Since helium has the smallest critical volume $$V_c$$, it also has the smallest van der Waals parameter $$b$$ (the covolume) and is expected to have the smallest hard-sphere radius. Helium also displays the smallest value of the van der Waals parameter $$a$$ which reflects the strength of attractive interactions, important at low pressure. This is consistent with helium being the smallest closed shell (inert) monoatomic (spherically symmetric) noble gas, and nearest among the gases to a point particle. If the van der Waals parameters are used to predict the compressibility coefficient (which they might do qualitatively if not quantitatively) using a freely available Matlab function the following figure is obtained at 50 K: Clearly helium shows the smallest deviations from Z=1 and therefore behaves most ideally.

As hinted in a comment, $$\ce{CO2}$$ is solid at the temperature and pressure displayed in the above figure. At 250 K however it's behavior is still quite non-ideal: Interestingly, at 250 K hydrogen is more ideal than helium (if only slightly so), if the vdW prediction is to be trusted.

An interesting aside is that helium has the lowest values of critical temperature $$T_c$$ and critical pressure $$P_c$$.

• What is happening with the carbon dioxide? Is it a solid, liquid or gas at that temperature and that range of pressures? – Karsten Theis Dec 18 '19 at 23:44
• @KarstenTheis Hmm, good point. Consider it "supercooled". The phase diagram says that above a few bar at 50 K it's a solid. Originally I had a plot at 200 K but it doesn't reveal the differences in nonideality between the gases as strikingly so for dramatic effect I chose 50 K. But it's admittedly nonphysical. (en.wikipedia.org/wiki/Carbon_dioxide#/media)/… – Buck Thorn Dec 18 '19 at 23:51

I also agree with Karsten Theis that $$\ce{He}$$ would show more ideal behavior than that of $$\ce{H2}$$ for longer temperature range, just based on their boiling points. The boiling point of helium (~$$\pu{4 K}$$ or $$\pu{-269 ^\circ C}$$ at $$\pu{1 atm}$$) is more close to absolute zero temperature ($$\pu{0 K}$$) than that of $$\ce{H2}$$ (~$$\pu{20 K}$$ or $$\pu{-253 ^\circ C}$$ at $$\pu{1 atm}$$) where ideal gas have zero volume (theoretically; See Figure 1 below): In general, real gases behave like ideal gases at high temperatures and/or low pressures. However, at lower temperatures or high pressures, the interactions between the molecules and their volumes cannot be ignored (e.g., van der Waals equation). For example, at lower temperatures (suppose at a constant pressure) close to its boiling point, the molecules get very close to each other, and hence, the interactions between molecules such as van der Waals forces start to act on each other. As a result, they tend to condense. This condensation causes a dramatic decrease in volume (see Figure 1 above). Thus, at first sight in comparison of real gas behavior between $$\ce{H2}$$ and $$\ce{He}$$, you can speculate that $$\ce{He}$$ has an extra temperature window ($$\pu{16 K}$$ more) to behave as a ideal gas than $$\ce{H2}$$ would.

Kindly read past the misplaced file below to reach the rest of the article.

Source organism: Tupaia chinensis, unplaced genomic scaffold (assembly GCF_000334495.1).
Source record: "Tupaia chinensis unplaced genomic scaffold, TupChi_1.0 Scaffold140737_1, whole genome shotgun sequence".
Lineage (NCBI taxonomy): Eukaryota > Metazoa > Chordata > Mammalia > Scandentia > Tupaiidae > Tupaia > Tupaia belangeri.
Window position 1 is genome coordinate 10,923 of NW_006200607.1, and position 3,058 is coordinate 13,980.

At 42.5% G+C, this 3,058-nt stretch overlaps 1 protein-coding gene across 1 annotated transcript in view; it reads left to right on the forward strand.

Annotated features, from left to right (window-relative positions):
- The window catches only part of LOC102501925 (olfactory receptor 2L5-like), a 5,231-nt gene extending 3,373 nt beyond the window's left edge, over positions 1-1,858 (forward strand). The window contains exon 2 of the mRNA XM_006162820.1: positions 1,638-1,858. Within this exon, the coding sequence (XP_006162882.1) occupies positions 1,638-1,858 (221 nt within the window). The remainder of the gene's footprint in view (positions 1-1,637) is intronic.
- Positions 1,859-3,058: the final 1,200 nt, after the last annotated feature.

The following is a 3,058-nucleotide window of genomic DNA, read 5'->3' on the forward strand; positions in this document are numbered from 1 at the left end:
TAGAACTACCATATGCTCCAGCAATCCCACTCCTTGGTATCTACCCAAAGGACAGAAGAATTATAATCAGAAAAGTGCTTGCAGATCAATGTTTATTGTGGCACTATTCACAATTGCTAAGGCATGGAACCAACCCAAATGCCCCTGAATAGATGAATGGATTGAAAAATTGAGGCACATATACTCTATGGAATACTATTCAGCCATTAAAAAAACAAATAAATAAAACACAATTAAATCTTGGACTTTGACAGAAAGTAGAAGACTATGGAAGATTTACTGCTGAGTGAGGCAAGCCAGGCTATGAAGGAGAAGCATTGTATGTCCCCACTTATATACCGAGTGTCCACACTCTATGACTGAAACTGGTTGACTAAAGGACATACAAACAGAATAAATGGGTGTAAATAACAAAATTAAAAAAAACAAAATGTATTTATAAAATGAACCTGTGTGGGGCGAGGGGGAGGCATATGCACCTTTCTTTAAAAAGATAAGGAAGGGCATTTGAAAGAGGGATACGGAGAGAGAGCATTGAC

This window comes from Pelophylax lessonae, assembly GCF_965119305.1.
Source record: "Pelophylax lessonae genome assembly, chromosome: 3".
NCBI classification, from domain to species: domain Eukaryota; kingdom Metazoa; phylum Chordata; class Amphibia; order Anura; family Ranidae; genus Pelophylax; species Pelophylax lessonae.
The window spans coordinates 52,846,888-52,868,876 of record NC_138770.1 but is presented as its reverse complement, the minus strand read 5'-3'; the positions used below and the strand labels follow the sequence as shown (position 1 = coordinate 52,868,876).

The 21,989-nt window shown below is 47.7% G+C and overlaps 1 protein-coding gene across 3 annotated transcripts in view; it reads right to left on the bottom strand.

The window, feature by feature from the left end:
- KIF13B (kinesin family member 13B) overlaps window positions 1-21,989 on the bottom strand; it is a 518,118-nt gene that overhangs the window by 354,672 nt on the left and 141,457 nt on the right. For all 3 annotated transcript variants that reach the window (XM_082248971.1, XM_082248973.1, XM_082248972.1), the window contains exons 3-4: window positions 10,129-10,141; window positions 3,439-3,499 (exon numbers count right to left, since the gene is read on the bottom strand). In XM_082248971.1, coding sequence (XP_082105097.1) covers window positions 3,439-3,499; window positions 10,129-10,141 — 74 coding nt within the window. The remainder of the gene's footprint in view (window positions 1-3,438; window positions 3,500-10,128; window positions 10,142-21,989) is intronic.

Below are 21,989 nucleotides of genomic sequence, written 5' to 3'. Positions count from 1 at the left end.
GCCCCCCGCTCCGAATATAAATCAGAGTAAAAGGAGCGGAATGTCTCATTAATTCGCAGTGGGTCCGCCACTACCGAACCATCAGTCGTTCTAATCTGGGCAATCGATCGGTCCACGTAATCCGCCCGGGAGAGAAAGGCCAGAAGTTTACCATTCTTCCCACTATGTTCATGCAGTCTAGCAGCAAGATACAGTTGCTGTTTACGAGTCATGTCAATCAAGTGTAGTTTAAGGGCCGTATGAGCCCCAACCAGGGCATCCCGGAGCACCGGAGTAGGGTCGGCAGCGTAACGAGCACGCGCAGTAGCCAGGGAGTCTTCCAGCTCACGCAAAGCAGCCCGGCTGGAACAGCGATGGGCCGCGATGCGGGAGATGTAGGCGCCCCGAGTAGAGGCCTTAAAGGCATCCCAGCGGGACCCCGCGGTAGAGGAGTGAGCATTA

In comparison to these two gases, $$\ce{CO2}$$ would not have a chance to have a better ideal gas behavior, based on its boiling point, ~$$\pu{195 K}$$ or $$\pu{-78.5 ^\circ C}$$ at standard pressure.

I'd like to end my argument on one important note: According to the literature, both $$\ce{CO2}$$ and $$\ce{H2}$$ exhibit a triple point of each, but $$\ce{He}$$ doesn't. Don't you think it says something? I think $$\ce{He}$$ is the one most closed to an ideal gas than any other existing gases.